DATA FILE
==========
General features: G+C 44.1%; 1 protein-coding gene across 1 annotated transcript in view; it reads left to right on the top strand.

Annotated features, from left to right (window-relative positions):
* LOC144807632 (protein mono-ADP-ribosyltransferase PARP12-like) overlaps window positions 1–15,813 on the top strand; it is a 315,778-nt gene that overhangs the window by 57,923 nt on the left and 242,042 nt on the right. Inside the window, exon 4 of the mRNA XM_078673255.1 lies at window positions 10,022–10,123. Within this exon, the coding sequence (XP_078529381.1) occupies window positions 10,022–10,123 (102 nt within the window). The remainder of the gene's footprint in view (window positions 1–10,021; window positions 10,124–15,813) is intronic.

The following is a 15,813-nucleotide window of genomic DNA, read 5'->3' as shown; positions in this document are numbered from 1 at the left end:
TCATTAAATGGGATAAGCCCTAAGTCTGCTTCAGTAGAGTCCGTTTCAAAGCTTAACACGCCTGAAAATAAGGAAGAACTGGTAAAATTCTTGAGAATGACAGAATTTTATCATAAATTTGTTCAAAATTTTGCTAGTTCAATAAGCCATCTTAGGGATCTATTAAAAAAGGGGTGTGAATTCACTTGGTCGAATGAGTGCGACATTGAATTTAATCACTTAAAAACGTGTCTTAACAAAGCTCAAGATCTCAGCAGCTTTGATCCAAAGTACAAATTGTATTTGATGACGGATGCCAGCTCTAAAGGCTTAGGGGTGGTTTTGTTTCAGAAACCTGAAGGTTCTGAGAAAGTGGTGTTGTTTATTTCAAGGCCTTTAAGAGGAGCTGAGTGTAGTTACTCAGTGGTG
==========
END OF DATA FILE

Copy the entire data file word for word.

General features: G+C 44.1%; 1 protein-coding gene across 1 annotated transcript in view; it reads left to right on the top strand.

Annotated features, from left to right (window-relative positions):
* LOC144807632 (protein mono-ADP-ribosyltransferase PARP12-like) overlaps window positions 1–15,813 on the top strand; it is a 315,778-nt gene that overhangs the window by 57,923 nt on the left and 242,042 nt on the right. Inside the window, exon 4 of the mRNA XM_078673255.1 lies at window positions 10,022–10,123. Within this exon, the coding sequence (XP_078529381.1) occupies window positions 10,022–10,123 (102 nt within the window). The remainder of the gene's footprint in view (window positions 1–10,021; window positions 10,124–15,813) is intronic.

The following is a 15,813-nucleotide window of genomic DNA, read 5'->3' as shown; positions in this document are numbered from 1 at the left end:
TCATTAAATGGGATAAGCCCTAAGTCTGCTTCAGTAGAGTCCGTTTCAAAGCTTAACACGCCTGAAAATAAGGAAGAACTGGTAAAATTCTTGAGAATGACAGAATTTTATCATAAATTTGTTCAAAATTTTGCTAGTTCAATAAGCCATCTTAGGGATCTATTAAAAAAGGGGTGTGAATTCACTTGGTCGAATGAGTGCGACATTGAATTTAATCACTTAAAAACGTGTCTTAACAAAGCTCAAGATCTCAGCAGCTTTGATCCAAAGTACAAATTGTATTTGATGACGGATGCCAGCTCTAAAGGCTTAGGGGTGGTTTTGTTTCAGAAACCTGAAGGTTCTGAGAAAGTGGTGTTGTTTATTTCAAGGCCTTTAAGAGGAGCTGAGTGTAGTTACTCAGTGGTG